Where humans meet fungi

Press release Fraunhofer-Gesellschaft /

If the immune system is weakened, harmless yeast fungi can become a deadly threat: With the aid of various proteins they can penetrate human tissue. In his university thesis Xin Xiong examined how one of these proteins behaves in fungus cells.

The biologist Xin Xiong in his Stuttgart laboratory.
Oval yeast cell.
The protein Tsa1p is important for the formation of virulent hyphae.

About half of the human population hosts a lodger by the name of Candida albicans. In general, the immune system keeps this species of fungus in check. In Germany alone, however, several thousand deaths per year are attributed to it – and the numbers are increasing. Those mainly at risk are patients in intensive care stations whose immune system has been weakened by chemotherapy. Up to now only a few drugs have existed for treating Candida, and they also cause considerable side effects. Furthermore, the fungus is becoming increasingly resistant to treatment. Scientists at the Fraunhofer Institute for Interfacial Engineering and Biotechnology IGB in Stuttgart are participating in research work that aims to find molecular structures in the fungus cells which could be used to improve the diagnosis, treatment and prevention of mycosis in human beings.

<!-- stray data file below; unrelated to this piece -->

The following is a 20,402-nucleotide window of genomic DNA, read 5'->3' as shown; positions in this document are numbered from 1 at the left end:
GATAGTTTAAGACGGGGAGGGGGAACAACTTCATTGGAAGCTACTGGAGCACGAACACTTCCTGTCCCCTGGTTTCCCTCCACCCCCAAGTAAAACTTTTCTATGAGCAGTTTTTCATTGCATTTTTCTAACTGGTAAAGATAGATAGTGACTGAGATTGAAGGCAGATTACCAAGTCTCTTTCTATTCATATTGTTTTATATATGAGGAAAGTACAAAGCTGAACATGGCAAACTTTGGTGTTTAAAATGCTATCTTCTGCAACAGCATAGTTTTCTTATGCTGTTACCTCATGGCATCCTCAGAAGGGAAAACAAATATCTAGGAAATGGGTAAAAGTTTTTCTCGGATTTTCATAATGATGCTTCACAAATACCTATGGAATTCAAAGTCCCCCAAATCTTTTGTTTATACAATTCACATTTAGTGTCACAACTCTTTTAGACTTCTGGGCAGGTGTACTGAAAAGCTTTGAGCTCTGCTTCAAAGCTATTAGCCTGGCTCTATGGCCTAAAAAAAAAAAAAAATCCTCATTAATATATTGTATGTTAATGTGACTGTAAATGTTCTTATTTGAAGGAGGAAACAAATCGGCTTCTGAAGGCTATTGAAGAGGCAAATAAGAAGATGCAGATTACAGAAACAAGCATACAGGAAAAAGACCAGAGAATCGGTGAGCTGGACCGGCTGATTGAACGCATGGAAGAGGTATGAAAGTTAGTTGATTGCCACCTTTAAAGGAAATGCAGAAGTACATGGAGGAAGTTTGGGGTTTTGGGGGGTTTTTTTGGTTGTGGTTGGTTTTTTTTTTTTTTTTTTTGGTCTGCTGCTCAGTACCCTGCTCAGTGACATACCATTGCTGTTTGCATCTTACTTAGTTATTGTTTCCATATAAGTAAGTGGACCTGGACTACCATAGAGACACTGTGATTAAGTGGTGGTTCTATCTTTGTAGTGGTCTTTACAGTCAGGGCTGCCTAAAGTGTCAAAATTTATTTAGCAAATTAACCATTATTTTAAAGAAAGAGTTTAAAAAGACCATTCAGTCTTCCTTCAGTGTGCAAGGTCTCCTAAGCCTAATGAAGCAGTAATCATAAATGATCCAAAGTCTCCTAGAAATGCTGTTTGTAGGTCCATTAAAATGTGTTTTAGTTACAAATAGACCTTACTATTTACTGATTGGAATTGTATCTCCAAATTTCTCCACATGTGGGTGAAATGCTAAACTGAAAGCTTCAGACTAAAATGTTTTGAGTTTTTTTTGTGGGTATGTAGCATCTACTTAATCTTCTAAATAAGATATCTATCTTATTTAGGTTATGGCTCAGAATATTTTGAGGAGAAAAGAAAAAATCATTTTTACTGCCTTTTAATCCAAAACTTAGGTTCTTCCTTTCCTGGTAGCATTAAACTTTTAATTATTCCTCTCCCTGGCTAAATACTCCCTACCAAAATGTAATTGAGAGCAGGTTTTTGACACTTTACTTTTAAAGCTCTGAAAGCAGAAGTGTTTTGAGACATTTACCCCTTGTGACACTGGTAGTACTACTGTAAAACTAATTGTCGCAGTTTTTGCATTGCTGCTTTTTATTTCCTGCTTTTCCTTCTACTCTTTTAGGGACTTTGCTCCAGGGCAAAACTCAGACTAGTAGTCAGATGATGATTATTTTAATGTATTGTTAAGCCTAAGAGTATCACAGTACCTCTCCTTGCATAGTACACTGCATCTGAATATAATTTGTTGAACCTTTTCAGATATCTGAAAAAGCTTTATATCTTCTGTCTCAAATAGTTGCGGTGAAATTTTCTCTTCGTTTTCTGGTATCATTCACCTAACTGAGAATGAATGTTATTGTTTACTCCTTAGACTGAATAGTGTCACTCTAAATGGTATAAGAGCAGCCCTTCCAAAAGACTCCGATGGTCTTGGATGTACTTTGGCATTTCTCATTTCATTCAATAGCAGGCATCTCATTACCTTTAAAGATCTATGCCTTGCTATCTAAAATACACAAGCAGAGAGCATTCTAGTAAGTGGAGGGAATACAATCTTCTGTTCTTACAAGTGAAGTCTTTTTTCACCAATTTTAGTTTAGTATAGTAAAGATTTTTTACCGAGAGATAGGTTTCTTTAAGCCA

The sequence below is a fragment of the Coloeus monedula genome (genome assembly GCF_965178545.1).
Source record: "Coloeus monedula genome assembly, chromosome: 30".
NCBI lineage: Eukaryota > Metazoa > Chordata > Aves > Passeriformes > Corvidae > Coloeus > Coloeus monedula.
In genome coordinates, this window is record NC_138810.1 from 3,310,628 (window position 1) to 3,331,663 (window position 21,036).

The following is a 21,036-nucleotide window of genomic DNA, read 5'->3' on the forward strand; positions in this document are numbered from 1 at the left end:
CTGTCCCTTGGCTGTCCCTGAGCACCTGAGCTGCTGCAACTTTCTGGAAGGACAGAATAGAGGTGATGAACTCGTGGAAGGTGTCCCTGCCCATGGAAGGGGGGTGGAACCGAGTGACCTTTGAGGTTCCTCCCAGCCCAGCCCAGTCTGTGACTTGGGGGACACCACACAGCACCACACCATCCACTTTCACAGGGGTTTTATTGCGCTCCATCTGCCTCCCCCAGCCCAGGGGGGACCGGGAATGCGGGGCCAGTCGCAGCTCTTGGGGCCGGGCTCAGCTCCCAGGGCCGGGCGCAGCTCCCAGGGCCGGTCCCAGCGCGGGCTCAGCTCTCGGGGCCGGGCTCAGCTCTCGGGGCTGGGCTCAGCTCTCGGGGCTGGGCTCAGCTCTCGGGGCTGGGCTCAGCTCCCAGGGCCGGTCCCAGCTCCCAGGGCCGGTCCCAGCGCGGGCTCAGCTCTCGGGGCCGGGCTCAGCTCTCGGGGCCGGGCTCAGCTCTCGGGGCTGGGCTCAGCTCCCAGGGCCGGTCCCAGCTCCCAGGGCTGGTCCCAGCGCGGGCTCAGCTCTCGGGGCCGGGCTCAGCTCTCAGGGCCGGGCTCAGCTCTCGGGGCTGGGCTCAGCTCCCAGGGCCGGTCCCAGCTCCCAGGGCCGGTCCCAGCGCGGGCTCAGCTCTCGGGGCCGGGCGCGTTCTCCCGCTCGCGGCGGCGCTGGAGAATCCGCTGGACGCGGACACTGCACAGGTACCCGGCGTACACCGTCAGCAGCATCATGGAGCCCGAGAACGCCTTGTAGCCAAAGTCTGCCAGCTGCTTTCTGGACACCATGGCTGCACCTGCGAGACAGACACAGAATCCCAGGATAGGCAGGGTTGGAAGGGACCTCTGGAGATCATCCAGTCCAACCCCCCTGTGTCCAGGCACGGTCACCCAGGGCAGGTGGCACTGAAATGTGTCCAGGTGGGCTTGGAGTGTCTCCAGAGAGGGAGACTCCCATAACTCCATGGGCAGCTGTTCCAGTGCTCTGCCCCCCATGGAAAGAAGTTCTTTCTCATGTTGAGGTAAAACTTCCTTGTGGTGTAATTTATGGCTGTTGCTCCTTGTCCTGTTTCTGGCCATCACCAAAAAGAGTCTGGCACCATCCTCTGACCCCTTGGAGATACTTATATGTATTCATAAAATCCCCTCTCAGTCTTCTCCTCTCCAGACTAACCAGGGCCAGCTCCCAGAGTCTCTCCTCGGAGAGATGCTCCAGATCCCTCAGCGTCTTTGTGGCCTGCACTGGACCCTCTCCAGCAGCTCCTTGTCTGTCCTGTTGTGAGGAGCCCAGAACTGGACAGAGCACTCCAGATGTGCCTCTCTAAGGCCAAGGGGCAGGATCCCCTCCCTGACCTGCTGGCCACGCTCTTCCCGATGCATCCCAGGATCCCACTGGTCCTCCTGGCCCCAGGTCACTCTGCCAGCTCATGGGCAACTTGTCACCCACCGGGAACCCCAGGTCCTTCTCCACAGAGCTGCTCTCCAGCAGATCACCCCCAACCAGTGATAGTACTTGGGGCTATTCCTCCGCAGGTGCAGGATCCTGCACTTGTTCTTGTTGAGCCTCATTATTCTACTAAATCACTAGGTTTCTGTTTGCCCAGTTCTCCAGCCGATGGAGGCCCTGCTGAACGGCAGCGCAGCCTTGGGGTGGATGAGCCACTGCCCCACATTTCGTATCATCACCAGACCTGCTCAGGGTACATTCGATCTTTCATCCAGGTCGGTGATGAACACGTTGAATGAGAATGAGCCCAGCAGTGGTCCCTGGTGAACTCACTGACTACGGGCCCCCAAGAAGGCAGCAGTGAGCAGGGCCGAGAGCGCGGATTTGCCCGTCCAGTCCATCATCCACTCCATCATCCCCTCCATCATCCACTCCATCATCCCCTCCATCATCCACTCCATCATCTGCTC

New treatments avoid simply killing the fungal cells, because this leads to selection and the buildup of resistance. Antimycotics are now formulated to be more specific and more easily tolerated, so as to keep the fungus in its harmless form. Proteins in and on its cell wall provide an ideal starting point, because it is with these that the fungus adheres to the host tissue. If Candida becomes aggressive it forms hyphae, which grow like roots into skin and organs. A key research aim, and one that promises success, is therefore to influence these “interfaces” to Homo sapiens by drug treatment that can control the form of growth.

A working group at the IGB has developed a new biochemical approach to this problem. Using a a variety of different analytical methods and genetic modifications, the scientists can determine the concentrations at which certain proteins occur inside the cells, in the cell wall and on the surface. In his thesis, which has been awarded the first Hugo-Geiger Prize, Xin Xiong for the first time ascertained the conditions in which the protein Tsa1p, which is important for hyphal growth, is expressed and occurs on the cell surface. “The best part is that we not only now have a better understanding of the connection between the localization of the protein and the different growth forms of the fungus,” emphasizes Steffen Rupp, who supervised Xiong’s extensive work. “The results also make an important contribution towards extending our investigation methods to a broad spectrum of proteins and other pathogenic organisms.”